Norner Beach Clean Day - mission completed - our work continue
Norner believes that we all can be a part of the solution to stop marine littering
Last week, more than 100,000 Norwegians went to the shores for cleaning litter off our beaches in a huge voluntary campaign. Norner organised the largest campaign in our local community with 90 employees, friends and customers. We managed to clean a coastline of 3 km for about 0,5 ton (!) of litter.
Sustainability is high
on the agenda in Norner. Sustainability underscores everything that we do – both the products that we develop and design, and the way we run our operations.
We work to ensure that we meet all our own environmental responsibilities and to help our customers achieve theirs. Norner’s commitment to sustainability is evident throughout our products’ lifecycles.
Plastics represents the most significant marine litter challenge and we are convinced that our unique plastic experience, and competence will play a significant role in research and development to find good solutions to this challenge.
The coastline of Norway is among the world longest when considering the fjords and due to the major currents like the Gulf Stream and others, massive amounts of marine litter lands on our shores. This is in addition to a wide range of domestic sources of litter.
Plastic marine litter has gained a lot of attention. The magnitude of marine litter is overwhelming and seems as a huge challenge to solve. Once litter has reached the oceans it is very difficult to clean up. Therefore, it is a very important achievement when UN last autumn managed to negotiate the first international commitment to stop litter to reach the sea. We look forward to seeing further results of this initiative.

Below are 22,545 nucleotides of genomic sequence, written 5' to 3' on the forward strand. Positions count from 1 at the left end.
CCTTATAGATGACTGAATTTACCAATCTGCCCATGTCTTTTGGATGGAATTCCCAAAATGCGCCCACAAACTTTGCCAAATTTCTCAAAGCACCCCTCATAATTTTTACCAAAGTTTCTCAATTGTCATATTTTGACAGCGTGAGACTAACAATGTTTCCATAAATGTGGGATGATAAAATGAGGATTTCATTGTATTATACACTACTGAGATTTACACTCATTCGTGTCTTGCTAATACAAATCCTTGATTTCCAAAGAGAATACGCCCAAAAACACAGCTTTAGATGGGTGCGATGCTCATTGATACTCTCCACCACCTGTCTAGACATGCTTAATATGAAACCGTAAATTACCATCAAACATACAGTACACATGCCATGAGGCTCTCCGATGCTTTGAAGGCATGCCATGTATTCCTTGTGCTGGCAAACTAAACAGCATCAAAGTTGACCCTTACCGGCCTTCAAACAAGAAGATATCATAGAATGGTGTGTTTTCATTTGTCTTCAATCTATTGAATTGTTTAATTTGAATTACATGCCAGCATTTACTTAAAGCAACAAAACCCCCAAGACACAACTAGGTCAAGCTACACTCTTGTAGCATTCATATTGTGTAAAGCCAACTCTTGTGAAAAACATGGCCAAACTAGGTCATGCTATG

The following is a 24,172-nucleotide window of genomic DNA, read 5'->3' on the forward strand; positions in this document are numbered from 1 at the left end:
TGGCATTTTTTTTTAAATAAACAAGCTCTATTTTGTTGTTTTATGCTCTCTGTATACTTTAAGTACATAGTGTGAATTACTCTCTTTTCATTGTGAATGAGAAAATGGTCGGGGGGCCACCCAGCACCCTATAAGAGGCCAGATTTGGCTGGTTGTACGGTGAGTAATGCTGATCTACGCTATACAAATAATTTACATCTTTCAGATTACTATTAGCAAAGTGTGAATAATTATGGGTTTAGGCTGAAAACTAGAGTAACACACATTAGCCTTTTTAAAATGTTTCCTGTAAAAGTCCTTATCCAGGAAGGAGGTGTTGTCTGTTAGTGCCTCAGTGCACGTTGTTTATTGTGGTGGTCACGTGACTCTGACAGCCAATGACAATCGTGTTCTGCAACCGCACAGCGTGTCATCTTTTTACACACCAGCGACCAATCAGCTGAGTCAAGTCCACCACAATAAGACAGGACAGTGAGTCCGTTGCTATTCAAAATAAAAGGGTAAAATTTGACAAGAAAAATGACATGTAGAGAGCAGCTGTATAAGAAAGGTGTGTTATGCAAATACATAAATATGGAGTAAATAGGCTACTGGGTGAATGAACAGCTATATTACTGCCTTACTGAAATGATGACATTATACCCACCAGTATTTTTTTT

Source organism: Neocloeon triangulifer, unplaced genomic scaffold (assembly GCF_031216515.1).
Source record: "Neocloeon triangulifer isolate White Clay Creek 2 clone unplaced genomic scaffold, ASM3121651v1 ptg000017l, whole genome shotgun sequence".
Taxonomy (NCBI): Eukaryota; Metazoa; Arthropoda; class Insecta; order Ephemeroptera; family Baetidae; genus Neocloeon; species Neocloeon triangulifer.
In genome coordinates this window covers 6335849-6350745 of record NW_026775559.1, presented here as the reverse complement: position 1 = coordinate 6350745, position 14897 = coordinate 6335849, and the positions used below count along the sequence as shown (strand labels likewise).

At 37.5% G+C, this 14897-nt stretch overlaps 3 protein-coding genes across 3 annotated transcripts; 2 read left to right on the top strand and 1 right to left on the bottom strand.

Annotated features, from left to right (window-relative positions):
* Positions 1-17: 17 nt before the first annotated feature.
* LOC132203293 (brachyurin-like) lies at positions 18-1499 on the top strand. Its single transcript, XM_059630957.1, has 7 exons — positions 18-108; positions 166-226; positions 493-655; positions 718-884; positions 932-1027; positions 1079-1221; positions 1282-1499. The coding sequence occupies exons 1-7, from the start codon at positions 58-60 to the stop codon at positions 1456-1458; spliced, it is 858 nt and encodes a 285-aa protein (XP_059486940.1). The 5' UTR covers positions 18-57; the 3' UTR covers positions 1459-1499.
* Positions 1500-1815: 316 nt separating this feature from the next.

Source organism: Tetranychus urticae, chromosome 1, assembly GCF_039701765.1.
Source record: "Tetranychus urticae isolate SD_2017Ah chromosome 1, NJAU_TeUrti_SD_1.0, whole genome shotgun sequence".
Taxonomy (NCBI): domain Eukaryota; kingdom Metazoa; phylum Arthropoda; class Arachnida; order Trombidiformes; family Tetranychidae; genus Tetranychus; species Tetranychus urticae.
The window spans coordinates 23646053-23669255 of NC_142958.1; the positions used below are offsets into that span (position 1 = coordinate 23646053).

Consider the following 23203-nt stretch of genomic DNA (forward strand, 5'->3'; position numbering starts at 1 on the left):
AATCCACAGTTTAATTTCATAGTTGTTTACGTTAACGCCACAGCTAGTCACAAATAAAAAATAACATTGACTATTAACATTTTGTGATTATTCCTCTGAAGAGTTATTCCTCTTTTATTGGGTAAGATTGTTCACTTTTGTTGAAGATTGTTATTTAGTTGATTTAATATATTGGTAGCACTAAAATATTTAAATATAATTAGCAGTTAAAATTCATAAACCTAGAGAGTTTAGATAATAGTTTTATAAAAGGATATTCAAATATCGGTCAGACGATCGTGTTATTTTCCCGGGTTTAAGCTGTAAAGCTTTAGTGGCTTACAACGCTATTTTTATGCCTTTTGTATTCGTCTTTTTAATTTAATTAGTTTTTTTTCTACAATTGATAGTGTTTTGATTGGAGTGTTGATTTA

Typically, the litter which travels with the currents floats in the sea and this is the nature of those main plastics which are used in both single use and durable products. Most of what is found in the sea is therefore ropes and nets from shipping and fishing industry, packaging, bottles and single use items or foam and other building products.
The Norwegian media has covered the problem of marine and plastic litter in depth during the past few years and this have, together with a high attention from the authorities, created the high awareness in our population. Norwegians are nature loving and it gives a practical meaning of doing something useful when we participate to help solving one of the fastest growing environmental issues we have internationally and it's a huge task to reverse with 8 million tons of plastic ending up in the sea every year.
Our Beach Clean Day
On May, 3rd, we gathered at the beach of the beautiful Eidangerfjord in Telemark. We spread our troops over a beachfront of 3-4km equipped with sacks and gloves and a scuba diving team went subsurface to remove marine debris. During the next couple of hours approximately 150 bags and a total of almost 0,5 ton was brought back to our point of litter collection. You can see for yourself on the pictures the amounts collected.
When all this litter collecting was done, we enjoyed the late sunny evening with a barbecue on the beach and nice time together. In this way we combined a social event with employees and customers with this very useful campaign.
The litter collected can be categorised as follows: rigid packaging (50 kg), various rigid plastics (70 kg), plastic films and bags (60 kg), expanded foams (10 kg), rope and twines (75 kg), glass/bottles (40 kg), metal boxes (20 kg), various metal scrap (60 kg), paper/wood (40 kg) and clothes/shoes (15 kg) which all together is 440 kg.
In the fractions of rigid plastics, we found most of those typical small and larger items like nurdles/pellets, Q-tip sticks, scrubber pall rings, syringes, caps, pails to large cannister, a chair and plastic pipe.
Norner believe that we all can be a part of the solution to stop marine littering. Norner will actively work with the industry to develop and implement solutions, and continue to increase awareness and competence to impact consumer behaviour.